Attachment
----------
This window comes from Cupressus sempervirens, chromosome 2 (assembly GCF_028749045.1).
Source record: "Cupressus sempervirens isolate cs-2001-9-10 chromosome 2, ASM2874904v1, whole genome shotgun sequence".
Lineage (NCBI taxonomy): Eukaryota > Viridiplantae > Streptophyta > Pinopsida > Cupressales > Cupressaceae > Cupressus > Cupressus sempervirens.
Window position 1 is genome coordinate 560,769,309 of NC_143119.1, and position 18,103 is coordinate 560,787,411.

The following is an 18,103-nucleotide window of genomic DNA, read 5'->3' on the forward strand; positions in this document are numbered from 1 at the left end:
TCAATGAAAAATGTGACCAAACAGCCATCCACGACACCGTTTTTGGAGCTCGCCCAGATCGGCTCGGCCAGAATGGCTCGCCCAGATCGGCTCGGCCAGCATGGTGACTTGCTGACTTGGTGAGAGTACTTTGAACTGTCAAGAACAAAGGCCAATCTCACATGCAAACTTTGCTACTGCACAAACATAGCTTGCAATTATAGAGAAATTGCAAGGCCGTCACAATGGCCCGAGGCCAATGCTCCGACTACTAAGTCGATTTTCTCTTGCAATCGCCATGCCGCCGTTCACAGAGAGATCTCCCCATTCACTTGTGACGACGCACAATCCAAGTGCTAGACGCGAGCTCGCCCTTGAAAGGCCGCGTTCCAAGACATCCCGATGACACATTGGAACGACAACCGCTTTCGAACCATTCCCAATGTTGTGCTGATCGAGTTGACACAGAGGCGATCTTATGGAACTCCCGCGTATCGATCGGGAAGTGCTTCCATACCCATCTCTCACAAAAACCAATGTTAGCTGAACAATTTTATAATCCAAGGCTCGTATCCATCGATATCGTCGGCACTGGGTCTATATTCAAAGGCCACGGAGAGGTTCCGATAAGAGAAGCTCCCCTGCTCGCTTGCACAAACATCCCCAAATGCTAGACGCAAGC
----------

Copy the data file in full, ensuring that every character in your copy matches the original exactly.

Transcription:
This window comes from Cupressus sempervirens, chromosome 2 (assembly GCF_028749045.1).
Source record: "Cupressus sempervirens isolate cs-2001-9-10 chromosome 2, ASM2874904v1, whole genome shotgun sequence".
Lineage (NCBI taxonomy): Eukaryota > Viridiplantae > Streptophyta > Pinopsida > Cupressales > Cupressaceae > Cupressus > Cupressus sempervirens.
Window position 1 is genome coordinate 560,769,309 of NC_143119.1, and position 18,103 is coordinate 560,787,411.

The following is an 18,103-nucleotide window of genomic DNA, read 5'->3' on the forward strand; positions in this document are numbered from 1 at the left end:
TCAATGAAAAATGTGACCAAACAGCCATCCACGACACCGTTTTTGGAGCTCGCCCAGATCGGCTCGGCCAGAATGGCTCGCCCAGATCGGCTCGGCCAGCATGGTGACTTGCTGACTTGGTGAGAGTACTTTGAACTGTCAAGAACAAAGGCCAATCTCACATGCAAACTTTGCTACTGCACAAACATAGCTTGCAATTATAGAGAAATTGCAAGGCCGTCACAATGGCCCGAGGCCAATGCTCCGACTACTAAGTCGATTTTCTCTTGCAATCGCCATGCCGCCGTTCACAGAGAGATCTCCCCATTCACTTGTGACGACGCACAATCCAAGTGCTAGACGCGAGCTCGCCCTTGAAAGGCCGCGTTCCAAGACATCCCGATGACACATTGGAACGACAACCGCTTTCGAACCATTCCCAATGTTGTGCTGATCGAGTTGACACAGAGGCGATCTTATGGAACTCCCGCGTATCGATCGGGAAGTGCTTCCATACCCATCTCTCACAAAAACCAATGTTAGCTGAACAATTTTATAATCCAAGGCTCGTATCCATCGATATCGTCGGCACTGGGTCTATATTCAAAGGCCACGGAGAGGTTCCGATAAGAGAAGCTCCCCTGCTCGCTTGCACAAACATCCCCAAATGCTAGACGCAAGC